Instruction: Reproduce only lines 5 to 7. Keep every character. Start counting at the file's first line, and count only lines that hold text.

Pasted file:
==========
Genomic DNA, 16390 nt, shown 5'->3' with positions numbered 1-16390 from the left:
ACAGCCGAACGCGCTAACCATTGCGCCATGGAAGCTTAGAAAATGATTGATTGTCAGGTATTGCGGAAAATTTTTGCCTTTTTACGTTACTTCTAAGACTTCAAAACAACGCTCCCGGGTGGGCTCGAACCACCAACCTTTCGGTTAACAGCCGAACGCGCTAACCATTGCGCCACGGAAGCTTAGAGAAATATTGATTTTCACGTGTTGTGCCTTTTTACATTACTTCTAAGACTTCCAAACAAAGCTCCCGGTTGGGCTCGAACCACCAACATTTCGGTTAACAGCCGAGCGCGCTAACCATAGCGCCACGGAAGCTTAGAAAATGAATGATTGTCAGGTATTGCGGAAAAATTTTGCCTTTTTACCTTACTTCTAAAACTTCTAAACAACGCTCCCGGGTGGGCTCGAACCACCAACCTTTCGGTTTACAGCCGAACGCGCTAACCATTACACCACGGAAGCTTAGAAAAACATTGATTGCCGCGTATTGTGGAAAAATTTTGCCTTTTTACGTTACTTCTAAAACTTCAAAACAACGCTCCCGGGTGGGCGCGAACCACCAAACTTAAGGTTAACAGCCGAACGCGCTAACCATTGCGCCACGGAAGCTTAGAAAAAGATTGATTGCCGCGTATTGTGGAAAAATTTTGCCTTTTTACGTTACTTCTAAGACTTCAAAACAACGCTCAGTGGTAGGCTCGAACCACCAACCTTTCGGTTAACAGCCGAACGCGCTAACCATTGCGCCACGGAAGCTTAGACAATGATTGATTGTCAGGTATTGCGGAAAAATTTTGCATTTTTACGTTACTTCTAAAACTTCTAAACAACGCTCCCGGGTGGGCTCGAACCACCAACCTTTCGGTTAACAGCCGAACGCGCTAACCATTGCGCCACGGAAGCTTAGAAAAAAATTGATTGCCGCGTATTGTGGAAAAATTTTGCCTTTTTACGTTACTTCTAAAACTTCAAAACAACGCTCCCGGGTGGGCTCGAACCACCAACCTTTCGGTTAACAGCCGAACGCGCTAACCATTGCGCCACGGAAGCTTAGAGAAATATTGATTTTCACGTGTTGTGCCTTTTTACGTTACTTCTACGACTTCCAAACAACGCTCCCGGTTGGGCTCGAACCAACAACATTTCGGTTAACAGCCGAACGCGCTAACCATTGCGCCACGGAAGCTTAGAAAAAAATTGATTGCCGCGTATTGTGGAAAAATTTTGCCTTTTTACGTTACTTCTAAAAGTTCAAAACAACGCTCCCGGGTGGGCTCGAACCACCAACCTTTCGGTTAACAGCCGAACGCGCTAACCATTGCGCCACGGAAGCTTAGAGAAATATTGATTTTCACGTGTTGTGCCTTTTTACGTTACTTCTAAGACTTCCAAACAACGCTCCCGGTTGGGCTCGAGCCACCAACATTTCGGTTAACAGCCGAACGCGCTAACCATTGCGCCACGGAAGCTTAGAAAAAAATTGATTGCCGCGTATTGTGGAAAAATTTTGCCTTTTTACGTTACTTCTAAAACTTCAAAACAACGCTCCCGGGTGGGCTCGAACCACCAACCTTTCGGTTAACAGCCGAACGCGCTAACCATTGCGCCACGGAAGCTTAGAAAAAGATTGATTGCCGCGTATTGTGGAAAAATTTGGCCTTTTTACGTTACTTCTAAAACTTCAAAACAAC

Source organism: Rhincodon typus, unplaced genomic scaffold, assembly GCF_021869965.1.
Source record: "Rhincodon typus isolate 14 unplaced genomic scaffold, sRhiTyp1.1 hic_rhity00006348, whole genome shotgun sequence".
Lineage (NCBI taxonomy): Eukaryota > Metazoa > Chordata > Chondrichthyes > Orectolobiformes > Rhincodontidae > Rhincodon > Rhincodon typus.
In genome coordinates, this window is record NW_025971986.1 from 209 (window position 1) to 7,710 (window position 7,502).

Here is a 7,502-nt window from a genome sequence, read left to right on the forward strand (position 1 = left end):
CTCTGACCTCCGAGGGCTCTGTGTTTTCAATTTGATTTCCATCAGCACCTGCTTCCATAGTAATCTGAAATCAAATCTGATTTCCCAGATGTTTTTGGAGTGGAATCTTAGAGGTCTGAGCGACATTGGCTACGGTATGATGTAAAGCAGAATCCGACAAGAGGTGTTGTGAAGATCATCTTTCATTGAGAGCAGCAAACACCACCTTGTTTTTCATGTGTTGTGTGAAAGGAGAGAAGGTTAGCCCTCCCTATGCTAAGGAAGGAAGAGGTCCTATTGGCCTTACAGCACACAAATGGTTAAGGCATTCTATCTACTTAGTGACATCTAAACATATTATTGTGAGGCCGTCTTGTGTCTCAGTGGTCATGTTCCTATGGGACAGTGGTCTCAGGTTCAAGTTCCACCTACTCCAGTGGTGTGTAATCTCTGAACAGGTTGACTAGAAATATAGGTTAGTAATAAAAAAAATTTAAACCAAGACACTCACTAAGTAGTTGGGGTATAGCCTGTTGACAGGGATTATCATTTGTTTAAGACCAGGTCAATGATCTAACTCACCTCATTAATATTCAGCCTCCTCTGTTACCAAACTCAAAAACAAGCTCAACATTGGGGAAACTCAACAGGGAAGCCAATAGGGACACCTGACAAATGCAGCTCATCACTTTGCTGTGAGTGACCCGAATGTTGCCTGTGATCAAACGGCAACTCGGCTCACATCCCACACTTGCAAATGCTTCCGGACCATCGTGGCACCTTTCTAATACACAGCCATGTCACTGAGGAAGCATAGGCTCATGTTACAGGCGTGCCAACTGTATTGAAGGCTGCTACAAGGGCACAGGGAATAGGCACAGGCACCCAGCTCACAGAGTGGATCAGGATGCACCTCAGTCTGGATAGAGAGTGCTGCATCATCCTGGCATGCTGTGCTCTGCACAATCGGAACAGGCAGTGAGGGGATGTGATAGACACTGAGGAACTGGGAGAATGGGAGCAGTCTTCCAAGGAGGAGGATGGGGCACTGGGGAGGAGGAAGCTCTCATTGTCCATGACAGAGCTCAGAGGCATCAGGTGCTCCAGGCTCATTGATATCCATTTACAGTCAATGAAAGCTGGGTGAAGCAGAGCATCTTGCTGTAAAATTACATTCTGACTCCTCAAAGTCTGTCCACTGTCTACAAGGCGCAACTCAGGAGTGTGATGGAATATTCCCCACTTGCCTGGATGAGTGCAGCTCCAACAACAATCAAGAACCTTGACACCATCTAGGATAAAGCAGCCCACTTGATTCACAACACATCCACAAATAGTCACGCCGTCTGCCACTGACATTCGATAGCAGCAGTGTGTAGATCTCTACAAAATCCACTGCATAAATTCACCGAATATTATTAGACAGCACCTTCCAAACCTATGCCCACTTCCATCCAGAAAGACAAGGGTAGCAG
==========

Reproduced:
Lineage (NCBI taxonomy): Eukaryota > Metazoa > Chordata > Chondrichthyes > Orectolobiformes > Rhincodontidae > Rhincodon > Rhincodon typus.
In genome coordinates, this window is record NW_025971986.1 from 209 (window position 1) to 7,710 (window position 7,502).

Here is a 7,502-nt window from a genome sequence, read left to right on the forward strand (position 1 = left end):